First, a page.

The Sublime 'Nigeria 70' Series Continues with 'No Wahala: Highlife, Afro-Funk & Juju 1973-1987'

Strut Records celebrates its 20th anniversary with a brilliant new installment in its funk-centric Nigeria 70 series.

Nigeria 70: No Wahala: Highlife, Afro-Funk & Juju 1973-1987
Various Artists


29 March 2019

Strut Records' Nigeria 70 series is the gift that keeps on giving. Since releasing its first volume back in 2001, subtitled The Definitive Story of Funky Lagos, the label has served as a reliable source for some of the finest music to come out of 1970s and 80s Nigeria from an ever-widening range of genres, going far beyond the Fela tunes we already know for deep dive after deep dive.

Eight years have passed since the most recent installment, Sweet Times: Afro-Funk, Highlife & Juju from 1970s Lagos. Now, Strut releases No Wahala: Highlife, Afro-Funk & Juju 1973-1987, which is a very similar title with some changes in word order and a jump into the next decade. Like its immediate predecessor, it looks at songs with brighter sounds and faster beats, music in the vein of King Sunny Adé and Shina Peters on the one hand and Sir Victor Uwaifo on the other.

The bold brass of Odeyemi's "Oni Suru" kicks off the album. Mixing 1980s synths with bright highlife horns and guitars, it makes for a solid start to No Wahala. Following it is the album's first English-language track, "Sickness" by popular 1970s artist Prince Nico Mbarga and his band Rocafil Jazz International. A light dance melody belies a heavy plea for forgiveness from God in the midst of high worldwide death tolls, a reminder that floating pop jams are just as compatible with raw emotion as any somber folk ballad.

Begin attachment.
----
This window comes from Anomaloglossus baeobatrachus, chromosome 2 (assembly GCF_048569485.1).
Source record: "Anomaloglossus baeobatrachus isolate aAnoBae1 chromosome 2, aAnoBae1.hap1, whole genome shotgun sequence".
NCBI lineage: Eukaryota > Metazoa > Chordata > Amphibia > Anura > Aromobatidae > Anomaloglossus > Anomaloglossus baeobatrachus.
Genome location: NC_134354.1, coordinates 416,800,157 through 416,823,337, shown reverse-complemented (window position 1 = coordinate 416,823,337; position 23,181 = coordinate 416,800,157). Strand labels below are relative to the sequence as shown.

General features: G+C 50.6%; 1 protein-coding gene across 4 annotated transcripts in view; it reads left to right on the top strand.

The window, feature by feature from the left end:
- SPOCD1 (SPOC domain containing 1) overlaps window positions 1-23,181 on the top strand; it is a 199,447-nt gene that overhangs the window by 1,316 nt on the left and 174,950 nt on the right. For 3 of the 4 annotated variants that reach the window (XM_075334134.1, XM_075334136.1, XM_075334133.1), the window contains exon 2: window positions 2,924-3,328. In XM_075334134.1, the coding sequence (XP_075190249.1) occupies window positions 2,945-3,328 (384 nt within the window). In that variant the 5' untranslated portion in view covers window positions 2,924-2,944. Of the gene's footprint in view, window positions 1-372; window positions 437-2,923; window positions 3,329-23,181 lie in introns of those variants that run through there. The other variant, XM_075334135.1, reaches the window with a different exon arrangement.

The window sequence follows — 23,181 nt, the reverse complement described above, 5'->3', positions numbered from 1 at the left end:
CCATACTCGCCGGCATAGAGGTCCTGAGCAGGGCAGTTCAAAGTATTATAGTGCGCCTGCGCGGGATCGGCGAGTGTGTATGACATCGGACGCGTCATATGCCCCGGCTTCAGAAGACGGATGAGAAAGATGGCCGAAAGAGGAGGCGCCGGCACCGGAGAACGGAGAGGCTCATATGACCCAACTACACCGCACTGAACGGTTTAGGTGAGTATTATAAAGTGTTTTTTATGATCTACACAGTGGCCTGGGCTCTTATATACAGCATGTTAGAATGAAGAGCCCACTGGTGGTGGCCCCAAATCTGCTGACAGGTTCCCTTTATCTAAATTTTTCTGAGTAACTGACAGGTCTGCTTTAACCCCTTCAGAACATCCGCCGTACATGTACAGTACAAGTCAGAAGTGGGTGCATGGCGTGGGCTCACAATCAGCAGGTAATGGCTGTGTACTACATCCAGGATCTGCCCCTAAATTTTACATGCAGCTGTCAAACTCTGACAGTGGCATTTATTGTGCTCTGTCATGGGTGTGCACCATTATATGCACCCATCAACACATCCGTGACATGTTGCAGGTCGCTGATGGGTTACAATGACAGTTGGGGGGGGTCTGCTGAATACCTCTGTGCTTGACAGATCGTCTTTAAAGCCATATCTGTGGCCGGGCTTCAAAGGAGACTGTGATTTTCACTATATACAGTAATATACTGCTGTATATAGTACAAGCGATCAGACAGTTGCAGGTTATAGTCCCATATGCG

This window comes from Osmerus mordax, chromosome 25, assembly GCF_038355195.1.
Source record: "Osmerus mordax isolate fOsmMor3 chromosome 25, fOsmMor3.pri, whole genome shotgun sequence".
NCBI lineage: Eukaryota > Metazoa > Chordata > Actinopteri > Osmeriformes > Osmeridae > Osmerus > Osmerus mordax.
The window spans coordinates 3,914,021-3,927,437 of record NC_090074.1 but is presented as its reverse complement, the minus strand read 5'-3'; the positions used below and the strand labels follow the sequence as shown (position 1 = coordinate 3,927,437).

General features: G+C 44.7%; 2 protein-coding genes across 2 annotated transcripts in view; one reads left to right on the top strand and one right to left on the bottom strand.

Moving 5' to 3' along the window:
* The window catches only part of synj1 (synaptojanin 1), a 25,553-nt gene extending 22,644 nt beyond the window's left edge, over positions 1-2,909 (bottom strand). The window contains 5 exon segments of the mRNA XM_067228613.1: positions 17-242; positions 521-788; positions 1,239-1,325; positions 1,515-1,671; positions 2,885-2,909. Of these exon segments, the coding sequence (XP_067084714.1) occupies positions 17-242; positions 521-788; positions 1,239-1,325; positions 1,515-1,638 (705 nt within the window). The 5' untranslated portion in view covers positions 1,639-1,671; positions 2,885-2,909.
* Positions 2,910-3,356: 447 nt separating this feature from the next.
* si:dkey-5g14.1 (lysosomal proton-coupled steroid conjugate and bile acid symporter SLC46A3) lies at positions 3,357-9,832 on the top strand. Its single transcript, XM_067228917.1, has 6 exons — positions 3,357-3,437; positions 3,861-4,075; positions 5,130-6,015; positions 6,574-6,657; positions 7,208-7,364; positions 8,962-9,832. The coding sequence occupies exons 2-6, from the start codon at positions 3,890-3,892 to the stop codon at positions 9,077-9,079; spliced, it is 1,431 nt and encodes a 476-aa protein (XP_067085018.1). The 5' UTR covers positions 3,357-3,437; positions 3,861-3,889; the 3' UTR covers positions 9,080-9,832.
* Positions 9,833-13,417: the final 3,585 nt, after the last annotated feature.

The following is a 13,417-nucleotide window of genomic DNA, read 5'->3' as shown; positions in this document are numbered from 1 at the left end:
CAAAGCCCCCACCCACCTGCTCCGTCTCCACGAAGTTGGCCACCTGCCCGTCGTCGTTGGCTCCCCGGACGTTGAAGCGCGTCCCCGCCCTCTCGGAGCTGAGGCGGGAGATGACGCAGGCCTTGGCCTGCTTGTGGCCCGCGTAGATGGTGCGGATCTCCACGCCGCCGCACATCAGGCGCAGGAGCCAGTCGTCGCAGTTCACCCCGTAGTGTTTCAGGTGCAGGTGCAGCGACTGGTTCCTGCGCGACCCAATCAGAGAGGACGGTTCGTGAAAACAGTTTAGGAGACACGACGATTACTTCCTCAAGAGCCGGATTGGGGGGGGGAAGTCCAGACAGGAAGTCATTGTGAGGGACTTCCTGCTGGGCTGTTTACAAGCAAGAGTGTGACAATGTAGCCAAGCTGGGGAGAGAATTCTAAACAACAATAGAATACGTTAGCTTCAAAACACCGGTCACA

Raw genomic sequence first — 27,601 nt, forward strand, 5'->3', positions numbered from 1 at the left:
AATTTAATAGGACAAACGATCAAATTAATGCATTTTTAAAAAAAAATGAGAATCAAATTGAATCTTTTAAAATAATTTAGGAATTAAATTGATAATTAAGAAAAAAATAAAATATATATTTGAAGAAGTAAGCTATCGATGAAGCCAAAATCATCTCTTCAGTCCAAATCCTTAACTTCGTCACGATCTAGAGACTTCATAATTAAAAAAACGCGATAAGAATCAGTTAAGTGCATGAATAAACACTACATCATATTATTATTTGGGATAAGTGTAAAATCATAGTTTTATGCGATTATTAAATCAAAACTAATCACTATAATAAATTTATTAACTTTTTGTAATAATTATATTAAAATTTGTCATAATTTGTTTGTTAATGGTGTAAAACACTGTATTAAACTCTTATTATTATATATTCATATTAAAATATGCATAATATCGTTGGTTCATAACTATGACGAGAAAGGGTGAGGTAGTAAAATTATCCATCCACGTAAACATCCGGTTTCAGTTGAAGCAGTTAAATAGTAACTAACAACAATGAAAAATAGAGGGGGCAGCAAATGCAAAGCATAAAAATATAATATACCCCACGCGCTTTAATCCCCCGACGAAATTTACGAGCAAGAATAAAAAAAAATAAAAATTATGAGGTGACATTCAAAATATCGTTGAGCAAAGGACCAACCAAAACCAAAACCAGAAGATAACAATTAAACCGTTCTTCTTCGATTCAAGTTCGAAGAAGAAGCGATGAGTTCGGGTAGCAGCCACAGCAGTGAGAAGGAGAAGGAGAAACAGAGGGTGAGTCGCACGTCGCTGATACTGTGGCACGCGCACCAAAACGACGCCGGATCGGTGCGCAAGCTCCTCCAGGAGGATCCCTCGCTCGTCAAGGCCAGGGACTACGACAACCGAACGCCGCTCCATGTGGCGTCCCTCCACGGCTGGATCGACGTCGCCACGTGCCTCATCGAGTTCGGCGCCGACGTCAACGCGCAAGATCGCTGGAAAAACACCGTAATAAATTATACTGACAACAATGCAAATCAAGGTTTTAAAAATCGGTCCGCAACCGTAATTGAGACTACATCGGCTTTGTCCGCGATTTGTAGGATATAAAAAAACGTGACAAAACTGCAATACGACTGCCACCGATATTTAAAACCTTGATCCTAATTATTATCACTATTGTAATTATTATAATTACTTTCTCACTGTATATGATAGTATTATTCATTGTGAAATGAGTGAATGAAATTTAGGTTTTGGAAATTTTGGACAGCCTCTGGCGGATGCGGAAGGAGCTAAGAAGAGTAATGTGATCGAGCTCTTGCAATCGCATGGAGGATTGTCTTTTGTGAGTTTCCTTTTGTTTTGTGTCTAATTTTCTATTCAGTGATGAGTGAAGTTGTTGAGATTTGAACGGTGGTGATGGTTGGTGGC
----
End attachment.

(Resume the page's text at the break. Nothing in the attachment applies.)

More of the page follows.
A stronger funk vibe comes through on Felixson Ngasia and the Survivals' "Black Precious Colour", a song with equal power to its predecessor on the album and more empowering themes. Ngasia demands liberation, and does so in the form of electric disco. Calls to action keep coming on soft-spoken Sina Bakare's samba-adjacent "Africa", a track encouraging the revival and revitalization of black cultural traditions in Africa and decrying widespread war and injustice across the continent and slightly beyond, naming as some prominent examples Mozambique, Zimbabwe, Ethiopia, Israel, South Africa… the list goes on. Ngasia and Bakare side by side make for a powerful block of songs based around pan-African solidarity, and the inclusion of such tracks on an after-the-fact compilation like No Wahala is crucial for international audiences who might not otherwise grasp the context behind the dancefloor-ready beats.

With that said, "Special Secret of Baby" comes next, a slow jam by Saxon Lee and the Shadows International with a jazzy trumpet solo enhancing the song's amorous atmosphere. It leads into three breezy highlife numbers: "Obonogmozu" by Osayomore Joseph and the Creative 7, "Onuma Dimnobi" by the International Brothers Band, and "Kinuye" by Don Bruce and the Angels. The last of these moves in a more psychedelic direction, building a bridge into Rogana Ottah and His Black Heroes Int.'s frenzied "Let Them Say" and slower, grander "Psychedelic Shoes" - a departure for highlife hero Etubom Rex Williams, who leads His Nigerien Artistes here in glorious buildup based largely on keys and percussion.

Closing the album is a Latin-influenced track by Sir Victor Uwaifo himself, "Iziegbe", a smooth demonstration of highlife that truly engages rather than sits in the background, and then gorgeous "Mundiya Loju" by M.A. Jaiyesimi and His Crescent Bros Band. Steely guitar echoes over a simple, lively duple rhythm on the album's shortest track (three minutes, while most clock in between six and eight) and makes for a soothing finale.

Strut consistently does what every label based around reissuing compilations should strive to do: sets a high standard and then continues to raise the bar. Without a second of filler, the team does it once more - for their 20th anniversary, no less - with No Wahala, continuing to fill in the sonic picture of 1970s and 1980s Nigerian music for today's audience.





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